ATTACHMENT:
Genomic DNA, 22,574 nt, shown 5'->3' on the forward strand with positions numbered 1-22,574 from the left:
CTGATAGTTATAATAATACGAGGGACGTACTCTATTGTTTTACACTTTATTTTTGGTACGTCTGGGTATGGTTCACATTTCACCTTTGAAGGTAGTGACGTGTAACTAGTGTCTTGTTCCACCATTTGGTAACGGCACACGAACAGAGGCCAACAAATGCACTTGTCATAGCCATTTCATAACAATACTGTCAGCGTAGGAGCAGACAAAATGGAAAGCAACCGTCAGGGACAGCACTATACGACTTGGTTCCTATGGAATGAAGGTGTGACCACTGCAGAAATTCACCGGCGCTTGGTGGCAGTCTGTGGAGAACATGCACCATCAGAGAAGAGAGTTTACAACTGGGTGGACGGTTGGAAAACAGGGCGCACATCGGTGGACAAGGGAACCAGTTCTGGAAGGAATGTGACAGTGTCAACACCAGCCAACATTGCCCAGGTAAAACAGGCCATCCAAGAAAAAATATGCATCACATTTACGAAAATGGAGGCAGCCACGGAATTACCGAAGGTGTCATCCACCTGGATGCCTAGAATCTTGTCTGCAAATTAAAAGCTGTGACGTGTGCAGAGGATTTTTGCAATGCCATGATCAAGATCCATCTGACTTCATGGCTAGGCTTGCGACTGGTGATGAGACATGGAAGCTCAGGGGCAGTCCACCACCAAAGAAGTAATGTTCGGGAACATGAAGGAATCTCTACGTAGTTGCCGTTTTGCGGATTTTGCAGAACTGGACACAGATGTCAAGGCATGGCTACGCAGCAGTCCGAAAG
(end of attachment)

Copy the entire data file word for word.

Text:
Genomic DNA, 22,574 nt, shown 5'->3' on the forward strand with positions numbered 1-22,574 from the left:
CTGATAGTTATAATAATACGAGGGACGTACTCTATTGTTTTACACTTTATTTTTGGTACGTCTGGGTATGGTTCACATTTCACCTTTGAAGGTAGTGACGTGTAACTAGTGTCTTGTTCCACCATTTGGTAACGGCACACGAACAGAGGCCAACAAATGCACTTGTCATAGCCATTTCATAACAATACTGTCAGCGTAGGAGCAGACAAAATGGAAAGCAACCGTCAGGGACAGCACTATACGACTTGGTTCCTATGGAATGAAGGTGTGACCACTGCAGAAATTCACCGGCGCTTGGTGGCAGTCTGTGGAGAACATGCACCATCAGAGAAGAGAGTTTACAACTGGGTGGACGGTTGGAAAACAGGGCGCACATCGGTGGACAAGGGAACCAGTTCTGGAAGGAATGTGACAGTGTCAACACCAGCCAACATTGCCCAGGTAAAACAGGCCATCCAAGAAAAAATATGCATCACATTTACGAAAATGGAGGCAGCCACGGAATTACCGAAGGTGTCATCCACCTGGATGCCTAGAATCTTGTCTGCAAATTAAAAGCTGTGACGTGTGCAGAGGATTTTTGCAATGCCATGATCAAGATCCATCTGACTTCATGGCTAGGCTTGCGACTGGTGATGAGACATGGAAGCTCAGGGGCAGTCCACCACCAAAGAAGTAATGTTCGGGAACATGAAGGAATCTCTACGTAGTTGCCGTTTTGCGGATTTTGCAGAACTGGACACAGATGTCAAGGCATGGCTACGCAGCAGTCCGAAAG